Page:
Asturian fabada is one of the most famous Spanish dishes, but as many traditional Spanish recipes, some times it is difficult to find one that is faithful to the tradition.
The recipe that I´m bringing to you this week comes from ‘The Wee Honey Bee’, the cook that produces our fantastic home-made foods, and that is Asturian. Sonia declares herself as a ‘fabada fundamentalist’ and challenged me for not cooking properly my fabada at home, and then she provided me with her very own recipe, so I don’t have any excuse for not to cook a proper fabada anymore.
Cooking a proper fabada is extremely easy… if you can get the proper ingredients, specially the fabas (Asturian beans). You only need a bit of time and patience. Or, if you are in Edinburgh, you can ask to The Wee Honey Bee to make it for you!
- 500g of Asturian
fabas(also known as judionde granjaor butter beans)
- 2 smoked black pudding medium sausage, or 1 large sausage
- 2 smoked chorizo medium sausage, or 1 large sausage
- 250g of
- 100g of pancetta
- Optionally: one onion, garlic and parsley.
- Optionally: saffron and laurel leaves (or bay leaves, that are very similar)
- Optionally: fresh butter or olive oil
- Optionally: salt
- Prior start cooking, soak your beans in cold water overnight.
- On a pot pan big enough to take all the ingredients, place the meats (lacon, black pudding and chorizo).
- Place the beans on top of the meats. Place also the onion, cut into 4 pieces, the chopped garlic, and the parsley. if you are including them on your recipe.
- Put your pan on the fire, removing the foam when it starts boiling. Optionally, you can also remove the excess of fat.
- Add some cold water to the pan to ‘frighten’ the beans
- Low the fire, so the stew cooks slow and steady. Leave the pan semi-covered, but don’t leave it unattended. It is important that the stew boils steady, if it’s possible always at the same temperature. Also, be sure that the beans are always covered with water so they don’t lose their skin.
- From time to time, keep ‘frightening’ the beans by adding more cold water.
- Optionally, add toasted saffron very well chopped (or powder saffron if you have some) and a laurel leaf. Spanish saffron always comes toasted, but if you use saffron from any other country, you should toast it lightly first.
- The cooking time depends on the heat of the fire and the quality of the beans. It usually goes from 1h and 45 minutes to 2h and 30 minutes.
- Optionally: once the beans are cooked, add a chunk of fresh butter and let it boil to melt it. It gives a creamy touch to the beans, and helps to thicken the stock. Alternatively, you can add olive oil at the beginning, along with the rest of ingredients.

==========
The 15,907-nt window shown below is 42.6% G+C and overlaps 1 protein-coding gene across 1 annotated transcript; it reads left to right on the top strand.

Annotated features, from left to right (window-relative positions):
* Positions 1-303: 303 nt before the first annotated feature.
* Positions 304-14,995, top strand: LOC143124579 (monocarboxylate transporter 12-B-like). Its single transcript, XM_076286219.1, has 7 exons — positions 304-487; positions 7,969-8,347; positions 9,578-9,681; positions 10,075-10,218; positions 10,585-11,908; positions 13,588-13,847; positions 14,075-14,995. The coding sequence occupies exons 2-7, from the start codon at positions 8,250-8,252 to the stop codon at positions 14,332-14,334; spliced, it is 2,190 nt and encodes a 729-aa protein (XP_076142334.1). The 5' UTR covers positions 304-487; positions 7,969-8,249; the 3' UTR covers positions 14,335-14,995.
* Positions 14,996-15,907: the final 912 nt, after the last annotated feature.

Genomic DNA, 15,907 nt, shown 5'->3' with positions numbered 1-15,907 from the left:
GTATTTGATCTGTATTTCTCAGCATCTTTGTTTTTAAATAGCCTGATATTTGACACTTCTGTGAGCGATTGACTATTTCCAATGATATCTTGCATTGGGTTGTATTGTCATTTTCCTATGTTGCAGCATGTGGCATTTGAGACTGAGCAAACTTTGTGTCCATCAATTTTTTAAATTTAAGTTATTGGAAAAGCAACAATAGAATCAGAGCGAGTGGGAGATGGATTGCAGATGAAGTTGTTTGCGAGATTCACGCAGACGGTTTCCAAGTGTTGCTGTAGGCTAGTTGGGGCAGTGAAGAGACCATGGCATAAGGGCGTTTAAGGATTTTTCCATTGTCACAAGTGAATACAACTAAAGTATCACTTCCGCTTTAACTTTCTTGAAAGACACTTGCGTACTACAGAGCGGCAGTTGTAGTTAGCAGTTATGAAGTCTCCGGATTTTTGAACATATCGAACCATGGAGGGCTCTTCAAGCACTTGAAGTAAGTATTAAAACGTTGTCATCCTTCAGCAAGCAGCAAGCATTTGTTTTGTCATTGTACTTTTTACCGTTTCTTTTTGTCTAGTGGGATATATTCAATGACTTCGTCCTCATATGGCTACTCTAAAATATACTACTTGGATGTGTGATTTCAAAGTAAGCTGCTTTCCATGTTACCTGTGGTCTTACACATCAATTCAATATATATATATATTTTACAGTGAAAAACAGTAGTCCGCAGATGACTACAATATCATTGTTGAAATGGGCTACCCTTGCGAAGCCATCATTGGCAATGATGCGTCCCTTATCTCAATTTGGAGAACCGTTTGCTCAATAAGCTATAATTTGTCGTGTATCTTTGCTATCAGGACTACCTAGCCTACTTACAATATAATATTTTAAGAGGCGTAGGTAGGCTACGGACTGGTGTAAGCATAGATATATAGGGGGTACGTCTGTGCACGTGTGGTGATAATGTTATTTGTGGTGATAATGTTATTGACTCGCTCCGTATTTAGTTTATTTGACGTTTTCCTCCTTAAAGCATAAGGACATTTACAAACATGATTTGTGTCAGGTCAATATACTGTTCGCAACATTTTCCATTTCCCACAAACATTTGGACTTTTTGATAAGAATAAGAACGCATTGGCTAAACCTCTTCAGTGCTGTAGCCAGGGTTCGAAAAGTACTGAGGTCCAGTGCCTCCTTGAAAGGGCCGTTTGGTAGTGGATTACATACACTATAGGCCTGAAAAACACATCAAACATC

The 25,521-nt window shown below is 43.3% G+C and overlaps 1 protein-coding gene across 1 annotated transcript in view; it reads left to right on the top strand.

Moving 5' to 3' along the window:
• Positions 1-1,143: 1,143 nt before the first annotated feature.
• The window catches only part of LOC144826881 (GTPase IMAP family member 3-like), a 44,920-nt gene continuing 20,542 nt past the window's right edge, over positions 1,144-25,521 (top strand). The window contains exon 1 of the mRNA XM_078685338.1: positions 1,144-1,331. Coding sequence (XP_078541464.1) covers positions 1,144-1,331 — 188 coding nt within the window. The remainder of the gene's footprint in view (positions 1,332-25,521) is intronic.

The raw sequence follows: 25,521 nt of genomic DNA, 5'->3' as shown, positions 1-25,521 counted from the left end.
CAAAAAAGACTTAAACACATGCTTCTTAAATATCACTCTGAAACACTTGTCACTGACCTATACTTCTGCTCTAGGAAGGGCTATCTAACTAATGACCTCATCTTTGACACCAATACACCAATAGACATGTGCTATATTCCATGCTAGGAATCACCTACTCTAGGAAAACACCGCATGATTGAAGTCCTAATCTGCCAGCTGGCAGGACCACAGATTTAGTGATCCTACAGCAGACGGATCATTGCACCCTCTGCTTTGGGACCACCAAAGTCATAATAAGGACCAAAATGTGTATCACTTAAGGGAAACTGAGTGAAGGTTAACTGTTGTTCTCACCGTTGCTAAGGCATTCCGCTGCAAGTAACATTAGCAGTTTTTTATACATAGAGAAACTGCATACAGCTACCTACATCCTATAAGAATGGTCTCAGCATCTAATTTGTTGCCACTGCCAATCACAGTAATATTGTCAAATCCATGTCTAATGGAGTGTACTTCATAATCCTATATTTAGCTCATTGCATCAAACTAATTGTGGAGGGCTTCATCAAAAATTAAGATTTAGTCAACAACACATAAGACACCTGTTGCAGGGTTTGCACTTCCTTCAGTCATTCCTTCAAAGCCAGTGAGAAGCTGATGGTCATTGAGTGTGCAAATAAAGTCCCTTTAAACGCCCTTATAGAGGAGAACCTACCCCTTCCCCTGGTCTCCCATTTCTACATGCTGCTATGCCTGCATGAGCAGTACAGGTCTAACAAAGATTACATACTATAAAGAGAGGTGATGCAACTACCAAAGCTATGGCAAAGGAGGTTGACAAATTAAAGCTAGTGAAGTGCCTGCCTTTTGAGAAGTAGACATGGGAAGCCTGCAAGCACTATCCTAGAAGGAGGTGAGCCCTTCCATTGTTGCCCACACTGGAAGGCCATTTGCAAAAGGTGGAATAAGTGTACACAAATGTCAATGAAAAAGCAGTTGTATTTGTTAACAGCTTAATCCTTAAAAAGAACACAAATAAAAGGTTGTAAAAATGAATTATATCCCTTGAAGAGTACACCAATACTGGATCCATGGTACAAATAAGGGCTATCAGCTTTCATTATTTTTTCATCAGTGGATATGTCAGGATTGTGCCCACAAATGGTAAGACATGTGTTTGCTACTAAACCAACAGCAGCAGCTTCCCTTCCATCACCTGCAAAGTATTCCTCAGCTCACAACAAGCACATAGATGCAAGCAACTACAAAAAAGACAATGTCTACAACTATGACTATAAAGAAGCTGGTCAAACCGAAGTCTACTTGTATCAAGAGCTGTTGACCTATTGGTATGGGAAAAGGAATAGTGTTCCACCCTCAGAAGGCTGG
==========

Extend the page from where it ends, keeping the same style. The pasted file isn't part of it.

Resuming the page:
- If you stock is very thin, remove and mash some beans, and add them again to the pan to thicken the stew. This happens when you used to much water, or if the beans were not very good quality.
- Remove the pan from the heat and let it rest for 30 minutes.
- Remove and discard the onion, parsley and laurel.
- Usually fabada is served on a terracotta dish, with the meats cut into bitesize pieces.
A bit of beans literacy.
In Asturias, there is a romance language called Asturian or Bable. In Asturian, ‘faba‘ means ‘bean’, and ‘fabada‘ refers to the stew made with beans. As you can imagine, beans are the star and main ingredient of this dish.
According to The Wee Honey Bee, there are two keys to making a good fabada. One is to cook the beans properly, giving them the time they need, frightening them at least once when they start boiling and removing the foam from the top. The second key is the beans.
Finding good beans is important, therefore it’s important to tell the difference between the different kind of Spanish white beans.
At Las Delicias we have (at the moment) 3 kind of beans:
- White kidney beans. They are kidney-shaped and small in size. When soaked in water overnight, the grow a little. They are
glossy,and stay firm when cooked. These are the beans that you find in most canned fabadas.
- Judion de la Granja. They are the proper beans to make a fabada, but there is a problem with them: usually, they have been grown in China, because Asturias is a very small region and it can provide enough beans to cover the whole Spanish demand (let alone to export). They are big and wide, with a white and glossy skin that can sometimes get loose. When dried, they look similar to the British haricot beans, but they grow much bigger when soaked and cooked.
- Judion de Granja IGP. Those beans have been granted the Protected Geographic Indication, which means that they have been produced in Asturias and meet the quality standards required. They are similar in colour and shape to the white kidney beans, but when soaked and cooked they get much bigger, and they are the best beans to make a fabada. However, they are very hard to find, and much more expensive, but the price differece is worth.